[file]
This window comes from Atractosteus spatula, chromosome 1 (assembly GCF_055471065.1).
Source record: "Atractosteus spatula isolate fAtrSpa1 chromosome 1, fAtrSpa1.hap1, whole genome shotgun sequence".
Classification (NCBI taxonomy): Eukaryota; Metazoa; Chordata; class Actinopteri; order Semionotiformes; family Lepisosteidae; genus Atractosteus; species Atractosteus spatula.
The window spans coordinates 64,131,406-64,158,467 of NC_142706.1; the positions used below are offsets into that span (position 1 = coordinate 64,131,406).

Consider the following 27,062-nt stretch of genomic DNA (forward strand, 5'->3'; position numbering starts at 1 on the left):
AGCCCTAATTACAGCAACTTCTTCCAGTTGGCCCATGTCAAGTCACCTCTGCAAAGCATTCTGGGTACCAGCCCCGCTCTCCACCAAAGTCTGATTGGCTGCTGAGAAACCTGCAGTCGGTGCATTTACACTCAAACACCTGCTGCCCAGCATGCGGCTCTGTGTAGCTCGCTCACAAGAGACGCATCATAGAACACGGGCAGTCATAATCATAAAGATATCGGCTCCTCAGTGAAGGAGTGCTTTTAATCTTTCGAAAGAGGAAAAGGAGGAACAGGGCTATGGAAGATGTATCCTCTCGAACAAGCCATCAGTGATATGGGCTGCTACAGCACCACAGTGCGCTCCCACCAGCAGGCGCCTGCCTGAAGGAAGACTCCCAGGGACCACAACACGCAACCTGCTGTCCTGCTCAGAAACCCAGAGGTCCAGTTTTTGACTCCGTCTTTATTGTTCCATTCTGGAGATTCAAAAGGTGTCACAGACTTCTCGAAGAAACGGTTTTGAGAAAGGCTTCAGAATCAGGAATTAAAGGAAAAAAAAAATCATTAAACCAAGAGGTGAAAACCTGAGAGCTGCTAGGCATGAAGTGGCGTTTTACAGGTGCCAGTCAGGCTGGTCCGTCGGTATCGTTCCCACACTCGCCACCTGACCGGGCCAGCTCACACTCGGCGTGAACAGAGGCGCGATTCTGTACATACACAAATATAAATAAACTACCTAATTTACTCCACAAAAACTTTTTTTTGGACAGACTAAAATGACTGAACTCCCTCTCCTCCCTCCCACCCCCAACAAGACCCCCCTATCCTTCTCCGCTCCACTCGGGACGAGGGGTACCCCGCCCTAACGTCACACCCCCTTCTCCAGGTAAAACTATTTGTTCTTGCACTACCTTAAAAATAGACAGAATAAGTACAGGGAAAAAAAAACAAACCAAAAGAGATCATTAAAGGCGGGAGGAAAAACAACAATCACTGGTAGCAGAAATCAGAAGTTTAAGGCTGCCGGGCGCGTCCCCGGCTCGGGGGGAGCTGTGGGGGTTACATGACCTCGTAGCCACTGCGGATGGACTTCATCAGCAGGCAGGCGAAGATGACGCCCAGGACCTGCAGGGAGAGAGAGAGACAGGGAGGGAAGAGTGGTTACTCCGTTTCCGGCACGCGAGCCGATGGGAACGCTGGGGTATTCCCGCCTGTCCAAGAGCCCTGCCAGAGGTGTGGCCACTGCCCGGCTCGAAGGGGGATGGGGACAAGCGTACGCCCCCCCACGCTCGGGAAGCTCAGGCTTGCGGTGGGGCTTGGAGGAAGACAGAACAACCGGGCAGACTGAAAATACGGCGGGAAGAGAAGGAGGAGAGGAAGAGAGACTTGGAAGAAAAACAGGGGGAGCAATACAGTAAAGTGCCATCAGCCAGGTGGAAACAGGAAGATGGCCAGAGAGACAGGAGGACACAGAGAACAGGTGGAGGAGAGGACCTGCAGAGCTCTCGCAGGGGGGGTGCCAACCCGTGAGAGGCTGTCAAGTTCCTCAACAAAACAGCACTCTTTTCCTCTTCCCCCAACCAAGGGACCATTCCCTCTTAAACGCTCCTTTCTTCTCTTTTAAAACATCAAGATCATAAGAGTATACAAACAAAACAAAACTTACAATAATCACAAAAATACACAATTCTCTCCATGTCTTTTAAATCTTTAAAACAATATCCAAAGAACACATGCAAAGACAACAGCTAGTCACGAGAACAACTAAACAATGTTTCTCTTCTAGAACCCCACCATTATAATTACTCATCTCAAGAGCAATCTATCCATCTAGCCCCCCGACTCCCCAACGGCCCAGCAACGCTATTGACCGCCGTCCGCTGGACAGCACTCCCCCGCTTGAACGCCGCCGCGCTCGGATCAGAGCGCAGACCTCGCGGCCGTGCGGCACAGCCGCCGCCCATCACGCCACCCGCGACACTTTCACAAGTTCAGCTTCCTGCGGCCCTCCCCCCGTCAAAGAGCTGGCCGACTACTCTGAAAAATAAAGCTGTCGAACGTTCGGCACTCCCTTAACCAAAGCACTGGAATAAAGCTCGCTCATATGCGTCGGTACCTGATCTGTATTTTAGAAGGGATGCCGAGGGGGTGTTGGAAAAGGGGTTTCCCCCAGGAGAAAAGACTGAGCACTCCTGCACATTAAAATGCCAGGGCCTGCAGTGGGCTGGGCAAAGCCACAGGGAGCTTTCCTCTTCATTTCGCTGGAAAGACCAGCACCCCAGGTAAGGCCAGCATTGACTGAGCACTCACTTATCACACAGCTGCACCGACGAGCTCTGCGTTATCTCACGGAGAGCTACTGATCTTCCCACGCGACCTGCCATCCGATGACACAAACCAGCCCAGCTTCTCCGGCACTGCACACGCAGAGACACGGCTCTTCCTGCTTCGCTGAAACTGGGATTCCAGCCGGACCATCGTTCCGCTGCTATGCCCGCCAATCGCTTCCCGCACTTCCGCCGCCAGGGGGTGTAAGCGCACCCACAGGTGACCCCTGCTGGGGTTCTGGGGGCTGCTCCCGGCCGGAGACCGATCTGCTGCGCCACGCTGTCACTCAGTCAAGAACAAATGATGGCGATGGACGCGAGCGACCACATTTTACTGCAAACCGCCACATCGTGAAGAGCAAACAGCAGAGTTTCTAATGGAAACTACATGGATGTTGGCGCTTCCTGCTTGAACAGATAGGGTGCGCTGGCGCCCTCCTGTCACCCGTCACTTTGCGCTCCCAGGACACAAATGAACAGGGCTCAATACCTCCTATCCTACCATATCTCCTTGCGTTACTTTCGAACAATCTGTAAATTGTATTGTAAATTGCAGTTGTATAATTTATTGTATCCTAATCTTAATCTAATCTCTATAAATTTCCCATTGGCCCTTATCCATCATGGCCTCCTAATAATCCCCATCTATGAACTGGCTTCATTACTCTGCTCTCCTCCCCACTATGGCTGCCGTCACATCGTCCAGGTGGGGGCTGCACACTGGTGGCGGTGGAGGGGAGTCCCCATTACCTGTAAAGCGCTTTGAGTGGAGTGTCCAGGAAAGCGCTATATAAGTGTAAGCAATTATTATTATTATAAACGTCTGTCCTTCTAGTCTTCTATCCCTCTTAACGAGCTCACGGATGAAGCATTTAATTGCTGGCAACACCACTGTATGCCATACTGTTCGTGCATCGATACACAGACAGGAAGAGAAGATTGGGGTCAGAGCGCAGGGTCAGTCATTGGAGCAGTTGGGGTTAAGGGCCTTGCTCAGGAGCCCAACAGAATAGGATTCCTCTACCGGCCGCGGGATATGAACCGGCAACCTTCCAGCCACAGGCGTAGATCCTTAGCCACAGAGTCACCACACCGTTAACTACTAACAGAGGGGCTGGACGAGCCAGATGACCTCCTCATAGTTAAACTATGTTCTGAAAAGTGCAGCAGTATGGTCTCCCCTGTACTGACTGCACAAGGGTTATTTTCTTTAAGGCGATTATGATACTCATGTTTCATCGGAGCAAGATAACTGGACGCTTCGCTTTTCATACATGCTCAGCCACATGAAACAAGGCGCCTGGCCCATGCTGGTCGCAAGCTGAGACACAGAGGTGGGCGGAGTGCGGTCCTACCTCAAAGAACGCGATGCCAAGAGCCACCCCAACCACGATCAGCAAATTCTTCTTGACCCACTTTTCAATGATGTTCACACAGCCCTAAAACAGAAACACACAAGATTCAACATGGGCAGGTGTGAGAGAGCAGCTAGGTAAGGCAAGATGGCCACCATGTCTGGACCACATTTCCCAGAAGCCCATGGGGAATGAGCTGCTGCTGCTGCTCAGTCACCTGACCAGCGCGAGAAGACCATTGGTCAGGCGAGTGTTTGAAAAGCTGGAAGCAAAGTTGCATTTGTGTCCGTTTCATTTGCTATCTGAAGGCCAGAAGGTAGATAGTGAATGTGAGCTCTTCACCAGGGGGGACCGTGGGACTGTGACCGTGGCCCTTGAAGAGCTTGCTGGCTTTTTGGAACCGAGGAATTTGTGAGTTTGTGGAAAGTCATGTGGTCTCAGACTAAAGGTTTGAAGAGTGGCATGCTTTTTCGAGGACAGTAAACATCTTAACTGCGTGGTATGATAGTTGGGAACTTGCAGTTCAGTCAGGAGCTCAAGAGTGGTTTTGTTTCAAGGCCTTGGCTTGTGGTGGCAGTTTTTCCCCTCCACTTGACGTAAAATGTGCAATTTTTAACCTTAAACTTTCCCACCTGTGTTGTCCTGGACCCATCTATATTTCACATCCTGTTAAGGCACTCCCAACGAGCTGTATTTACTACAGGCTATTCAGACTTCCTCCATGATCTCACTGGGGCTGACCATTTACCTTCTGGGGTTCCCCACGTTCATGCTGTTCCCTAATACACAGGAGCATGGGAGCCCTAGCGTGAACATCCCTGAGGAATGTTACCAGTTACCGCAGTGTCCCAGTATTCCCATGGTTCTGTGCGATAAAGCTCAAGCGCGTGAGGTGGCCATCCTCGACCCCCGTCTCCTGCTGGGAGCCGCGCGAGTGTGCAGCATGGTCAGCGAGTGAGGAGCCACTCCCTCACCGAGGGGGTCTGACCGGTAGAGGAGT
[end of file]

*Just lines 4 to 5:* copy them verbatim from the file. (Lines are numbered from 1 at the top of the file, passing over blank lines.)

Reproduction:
The window spans coordinates 64,131,406-64,158,467 of NC_142706.1; the positions used below are offsets into that span (position 1 = coordinate 64,131,406).

Consider the following 27,062-nt stretch of genomic DNA (forward strand, 5'->3'; position numbering starts at 1 on the left):